9 thoughts on “Uncertainty in Signing Documents under the Companies Act 2016?

  1. Avatar David Lee March 8, 2017 / 6:02 pm

    Lee Shih
    Thanks for the article. I am guided by the definition of “document” under the Companies Act 2016 which imports the definition found in the Evidence Act 1950. It is observed that the definition includes letters. How does this fall within the explanation given by CCM since letters are usually not executed by common seal?

    • Avatar Lee Shih March 9, 2017 / 8:35 am

      I can see what is the intended purpose of section 66. Section 66 was to cater for the situation where there is no more common seal, since it is optional to have. Therefore, the signature requirement would make the document valid as if under common seal. Nonetheless, the issue is still the plain reading of section 66, especially with section 66(1) and (2). Hence, the issue like you pointed out. Everyone should raise their queries and concerns with CCM.

  2. Avatar Ms ABu March 10, 2017 / 9:14 am

    Dear Lee Shih,

    Many thanks for your article.If my company’s Limits of Authority (was approved by the board before 31.1.2017) lays out who is authorised to sign documents ranging from Purchase Order, quotation, tender bids and up to agreements,how do we go about in executing these documents post 31.1.2017 especially in view that most of the documents were authorised to be executed by 1 person only (subject to the quantum).

    Would we be required to prepare a deed under 67(4) to give effect to the Limits of Authority or we are still bound to adhere to s66(2).

  3. Avatar Abdul Hasib March 10, 2017 / 10:31 am

    Hi Lee Shih,

    Based on my reading of the latest FAQ document by SSM on March 6th, 2017, it does not really clarify your question no 2 posted above. It seems that a director would need to sign on every single document executed by a company. Is my understanding on the above is correct?

    This would not be practical for financial institutions which execute thousands of documents daily and execution of those documents are delegated/mandated to their authorised officers and signatories who are not their directors. This would really have adverse impact on them.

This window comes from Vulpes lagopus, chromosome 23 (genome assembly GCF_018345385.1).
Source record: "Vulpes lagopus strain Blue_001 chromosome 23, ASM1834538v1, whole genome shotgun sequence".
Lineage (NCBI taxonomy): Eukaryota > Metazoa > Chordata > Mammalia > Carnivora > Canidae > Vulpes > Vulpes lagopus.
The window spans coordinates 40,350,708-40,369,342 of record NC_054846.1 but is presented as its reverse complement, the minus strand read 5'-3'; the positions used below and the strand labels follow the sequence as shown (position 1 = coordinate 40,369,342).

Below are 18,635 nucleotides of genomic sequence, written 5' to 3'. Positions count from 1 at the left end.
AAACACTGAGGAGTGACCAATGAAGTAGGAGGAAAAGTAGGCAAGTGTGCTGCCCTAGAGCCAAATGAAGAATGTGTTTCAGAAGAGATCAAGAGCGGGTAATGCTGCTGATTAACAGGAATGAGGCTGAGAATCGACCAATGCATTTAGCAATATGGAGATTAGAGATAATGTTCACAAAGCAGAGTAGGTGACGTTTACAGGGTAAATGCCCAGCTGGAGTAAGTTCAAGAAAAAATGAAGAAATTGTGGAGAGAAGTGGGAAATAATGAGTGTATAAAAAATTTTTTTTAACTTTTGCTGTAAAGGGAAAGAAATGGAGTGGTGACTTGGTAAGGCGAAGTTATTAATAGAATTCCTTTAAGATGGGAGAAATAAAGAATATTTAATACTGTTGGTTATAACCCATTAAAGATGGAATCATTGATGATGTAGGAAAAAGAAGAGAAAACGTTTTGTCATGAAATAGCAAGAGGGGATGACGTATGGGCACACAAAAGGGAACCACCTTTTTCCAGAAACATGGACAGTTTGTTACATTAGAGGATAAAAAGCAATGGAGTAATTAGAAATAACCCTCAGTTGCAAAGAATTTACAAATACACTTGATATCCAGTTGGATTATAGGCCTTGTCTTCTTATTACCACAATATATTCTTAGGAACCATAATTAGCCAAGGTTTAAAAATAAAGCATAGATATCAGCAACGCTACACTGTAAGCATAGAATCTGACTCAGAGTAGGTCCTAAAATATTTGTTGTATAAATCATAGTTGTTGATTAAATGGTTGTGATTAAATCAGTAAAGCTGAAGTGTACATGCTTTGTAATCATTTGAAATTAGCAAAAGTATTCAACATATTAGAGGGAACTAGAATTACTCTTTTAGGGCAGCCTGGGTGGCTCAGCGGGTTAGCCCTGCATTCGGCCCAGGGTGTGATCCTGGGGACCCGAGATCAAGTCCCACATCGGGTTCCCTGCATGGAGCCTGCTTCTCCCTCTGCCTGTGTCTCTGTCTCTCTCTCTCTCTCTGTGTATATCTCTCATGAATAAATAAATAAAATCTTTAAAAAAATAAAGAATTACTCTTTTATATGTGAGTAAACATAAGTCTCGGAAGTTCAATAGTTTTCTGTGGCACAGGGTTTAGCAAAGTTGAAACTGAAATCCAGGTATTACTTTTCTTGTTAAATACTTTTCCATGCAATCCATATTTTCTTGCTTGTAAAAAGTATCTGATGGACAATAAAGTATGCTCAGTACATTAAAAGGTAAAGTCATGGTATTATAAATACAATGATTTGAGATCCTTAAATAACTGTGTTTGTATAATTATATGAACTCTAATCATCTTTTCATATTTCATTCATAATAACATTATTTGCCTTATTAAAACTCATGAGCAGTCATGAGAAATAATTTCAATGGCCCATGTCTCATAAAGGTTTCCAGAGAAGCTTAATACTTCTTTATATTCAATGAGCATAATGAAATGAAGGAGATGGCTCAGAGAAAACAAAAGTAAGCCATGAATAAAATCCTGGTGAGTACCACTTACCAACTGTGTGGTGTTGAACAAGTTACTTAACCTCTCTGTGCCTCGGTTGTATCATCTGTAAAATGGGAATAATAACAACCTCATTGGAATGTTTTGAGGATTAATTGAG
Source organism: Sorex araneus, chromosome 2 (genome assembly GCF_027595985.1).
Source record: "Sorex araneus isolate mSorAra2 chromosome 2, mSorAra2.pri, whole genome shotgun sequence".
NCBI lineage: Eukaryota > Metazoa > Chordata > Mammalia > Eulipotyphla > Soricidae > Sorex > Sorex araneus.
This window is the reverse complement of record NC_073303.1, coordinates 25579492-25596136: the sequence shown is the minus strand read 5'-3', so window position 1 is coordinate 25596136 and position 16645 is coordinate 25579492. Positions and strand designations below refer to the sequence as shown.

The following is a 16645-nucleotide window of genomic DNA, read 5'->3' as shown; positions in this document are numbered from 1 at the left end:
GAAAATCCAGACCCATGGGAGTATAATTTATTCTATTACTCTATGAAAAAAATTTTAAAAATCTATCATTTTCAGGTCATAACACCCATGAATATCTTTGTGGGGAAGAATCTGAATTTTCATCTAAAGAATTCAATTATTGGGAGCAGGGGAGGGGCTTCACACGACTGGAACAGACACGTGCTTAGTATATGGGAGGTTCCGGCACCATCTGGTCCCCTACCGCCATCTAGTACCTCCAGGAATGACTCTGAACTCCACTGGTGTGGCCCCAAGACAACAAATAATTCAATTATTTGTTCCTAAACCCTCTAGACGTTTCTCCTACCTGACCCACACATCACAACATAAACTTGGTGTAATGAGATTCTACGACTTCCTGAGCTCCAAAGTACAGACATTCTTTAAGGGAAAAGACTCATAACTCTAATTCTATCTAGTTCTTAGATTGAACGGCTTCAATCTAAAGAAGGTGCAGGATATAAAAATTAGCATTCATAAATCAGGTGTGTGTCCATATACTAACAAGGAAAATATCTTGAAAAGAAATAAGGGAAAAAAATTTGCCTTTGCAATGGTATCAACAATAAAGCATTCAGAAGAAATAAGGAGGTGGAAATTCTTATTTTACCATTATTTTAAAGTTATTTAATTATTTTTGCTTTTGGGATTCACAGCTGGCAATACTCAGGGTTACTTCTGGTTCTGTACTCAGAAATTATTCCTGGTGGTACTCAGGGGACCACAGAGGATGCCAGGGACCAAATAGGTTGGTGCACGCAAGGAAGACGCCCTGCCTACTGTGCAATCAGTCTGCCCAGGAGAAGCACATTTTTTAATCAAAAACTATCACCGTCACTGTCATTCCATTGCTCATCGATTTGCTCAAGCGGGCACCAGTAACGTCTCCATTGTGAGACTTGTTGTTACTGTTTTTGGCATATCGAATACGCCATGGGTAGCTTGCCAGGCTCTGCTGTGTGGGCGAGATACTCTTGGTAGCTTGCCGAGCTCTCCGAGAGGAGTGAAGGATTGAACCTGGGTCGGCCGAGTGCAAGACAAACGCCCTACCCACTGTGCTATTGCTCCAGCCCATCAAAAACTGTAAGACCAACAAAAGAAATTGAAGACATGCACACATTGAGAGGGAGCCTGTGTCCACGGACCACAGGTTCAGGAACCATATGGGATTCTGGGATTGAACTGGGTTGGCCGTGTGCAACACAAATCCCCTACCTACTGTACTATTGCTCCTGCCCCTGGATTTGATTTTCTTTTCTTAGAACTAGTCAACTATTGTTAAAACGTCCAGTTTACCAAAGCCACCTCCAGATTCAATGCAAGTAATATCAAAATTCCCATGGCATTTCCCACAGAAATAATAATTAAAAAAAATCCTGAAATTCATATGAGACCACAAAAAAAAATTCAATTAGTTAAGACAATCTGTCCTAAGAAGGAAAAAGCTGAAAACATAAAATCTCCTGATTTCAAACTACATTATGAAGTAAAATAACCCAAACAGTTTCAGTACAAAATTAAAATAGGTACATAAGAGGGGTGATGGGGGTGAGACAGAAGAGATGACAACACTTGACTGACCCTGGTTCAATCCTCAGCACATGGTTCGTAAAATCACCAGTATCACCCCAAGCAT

4. Avatar caryn wong January 24, 2018 / 11:03 am

    Does that mean a director would need to sign on every single document executed by a company?

  5. Avatar P C Wong January 25, 2018 / 8:32 am

    At a condo’s AGM/EGM, proxies of Proprietors are entitled to attend and vote. If a Proprietor is a company, the Strata Management Act 2013 provides at 2nd Schedule (Section 18(1)(b) that the appointment shall be “under seal, or under the hand of an officer or its attorney duly authorised.” If a proxy form is executed by a company under the hand of its director, but without an accompanying Board Resolution authorising the said director for such appointing, can the JMB reject the proxy appointment for being invalid?

    Section 2 Co Act 2016 defines an “officer” as a director, secretary or employee.
    Section 66(4) & (5) Co Act 2016 refer to execution by an officer “authorised by the Board” (meaning Board resolution??).

  6. Avatar Nazmir October 26, 2018 / 9:29 pm

    Dear lee shih

    If a company with 2 directors, can only 1 director sign the director report for the audited report

  7. Avatar Yong November 12, 2018 / 9:39 am

    May I ask could a Company provide guarantees to an associated company with 40% interest and any risk of contravening S225? The intention to that if a company invest in 40% in a company there will also b obligations to commit to its financial risk.
    S225 should covers situation where Directors uses the company to guarantee where other corporations where the guarantor do not have direct interest via equity.